Order of Adjectives!!! Learn how to put adjectives in the right order with useful grammar rules and examples.
In English, it is common to use more than one adjective before a noun. For example, “It is a beautiful long new dress.” or “She has bought a square white Japanese cake.” When you use more than one adjective, you have to put them in the right order – order of adjectives.
Order of Adjectives | Rules & Examples
In general, the adjective order in English is:
Words that work as articles and other limiters including numbers.
Example: a, an, the, both, either, some, many, my, your, our, their, his, her, five, each, every, this, that…
In general, an opinion adjective explains what you think about something (other people may not agree with you).
Example: good, bad, great, terrible, pretty, lovely, silly, beautiful, horrible, difficult, comfortable/uncomfortable, ugly, awful, strange, delicious, disgusting, tasty, nasty, important, excellent, wonderful, brilliant, funny, interesting, boring.
Size and Shape
Adjectives that describe a factual or objective quality of the noun.
- A size adjective, of course, tells you how big or small something is.
Example: huge, big, large, tiny, enormous, little, tall, long, gigantic, small, short, minuscule.
- A shape adjective describes the shape of something.
Example: triangular, square, round, flat, rectangular.
An age adjective (adjective denoting age) tells you how young or old something or someone is.
Example: young, old, new, ancient, six-year-old, antique, youthful, mature, modern, old-fashioned, recent…
A color adjective (adjective denoting color), of course, describes the color of something.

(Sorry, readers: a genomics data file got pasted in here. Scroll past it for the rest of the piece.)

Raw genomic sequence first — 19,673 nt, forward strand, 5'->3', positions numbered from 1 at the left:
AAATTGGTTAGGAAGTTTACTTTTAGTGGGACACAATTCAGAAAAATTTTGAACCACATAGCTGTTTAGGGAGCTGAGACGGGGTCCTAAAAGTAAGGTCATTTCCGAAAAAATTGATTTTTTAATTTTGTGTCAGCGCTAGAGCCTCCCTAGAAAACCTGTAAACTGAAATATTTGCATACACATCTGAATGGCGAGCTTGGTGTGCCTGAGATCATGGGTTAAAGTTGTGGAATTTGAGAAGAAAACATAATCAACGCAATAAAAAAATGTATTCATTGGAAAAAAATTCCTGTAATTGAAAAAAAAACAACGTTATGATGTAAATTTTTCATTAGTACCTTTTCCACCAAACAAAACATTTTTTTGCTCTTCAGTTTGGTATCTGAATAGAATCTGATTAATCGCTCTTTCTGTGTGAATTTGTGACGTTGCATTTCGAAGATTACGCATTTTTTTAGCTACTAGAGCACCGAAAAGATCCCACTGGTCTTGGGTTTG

Example: red, black, pale, bright, faded, shining, yellow, orange, green, blue, purple, pink, aquamarine…
Denominal adjectives denoting source of noun.
An origin adjective describes where something comes from.
Example: French, American, Canadian, Mexican, Greek, Swiss, Spanish, Victorian, Martian…
Denominal adjectives denoting what something is made of.
Example: woollen, wooden, silk, metal, paper, gold, silver, copper, cotton, leather, polyester, nylon, stone, diamond, plastic…
Final limiter, often regarded as part of the noun.
A purpose adjective describes what something is used for. These adjectives often end with “-ing”.
Example: writing (as in “writing paper”), sleeping (as in “sleeping bag”), roasting (as in “roasting tin”), running (as in “running shoes”).
Order of Adjectives | Images
To summarize, in English, adjectives pertaining to size precede adjectives pertaining to age (“little old“, not “old little“), which in turn generally precede adjectives pertaining to color (“old white“, not “white old“). So, we would say “A (determiner) beautiful (opinion) old (age) Indian (origin) lamp.”
Adjective Order | Examples
Adjective Order Video
Adjectives in English Grammar
List of useful lessons about adjectives in English.